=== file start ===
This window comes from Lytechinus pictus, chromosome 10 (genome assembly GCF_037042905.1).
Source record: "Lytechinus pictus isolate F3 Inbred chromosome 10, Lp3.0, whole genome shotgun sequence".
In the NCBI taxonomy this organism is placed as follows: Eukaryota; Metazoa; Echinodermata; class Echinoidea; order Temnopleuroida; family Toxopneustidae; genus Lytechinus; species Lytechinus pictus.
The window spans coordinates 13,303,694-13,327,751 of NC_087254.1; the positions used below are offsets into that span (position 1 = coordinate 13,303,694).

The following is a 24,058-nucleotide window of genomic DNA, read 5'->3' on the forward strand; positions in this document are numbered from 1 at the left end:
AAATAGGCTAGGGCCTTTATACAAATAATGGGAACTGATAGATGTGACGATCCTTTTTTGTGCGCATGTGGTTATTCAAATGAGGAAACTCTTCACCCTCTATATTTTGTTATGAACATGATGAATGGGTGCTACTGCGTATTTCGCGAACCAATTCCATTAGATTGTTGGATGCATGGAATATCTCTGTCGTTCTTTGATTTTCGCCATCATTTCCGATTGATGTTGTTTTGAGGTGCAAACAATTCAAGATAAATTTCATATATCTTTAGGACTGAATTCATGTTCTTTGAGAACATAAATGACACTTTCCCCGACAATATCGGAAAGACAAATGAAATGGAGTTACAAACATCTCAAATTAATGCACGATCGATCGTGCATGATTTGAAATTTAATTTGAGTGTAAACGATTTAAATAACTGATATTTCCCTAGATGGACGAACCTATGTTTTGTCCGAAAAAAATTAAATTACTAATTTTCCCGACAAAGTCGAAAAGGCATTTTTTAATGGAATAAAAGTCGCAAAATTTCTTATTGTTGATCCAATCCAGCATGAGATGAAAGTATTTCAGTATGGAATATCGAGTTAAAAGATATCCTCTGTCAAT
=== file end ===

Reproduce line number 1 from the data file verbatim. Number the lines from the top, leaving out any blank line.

This window comes from Lytechinus pictus, chromosome 10 (genome assembly GCF_037042905.1).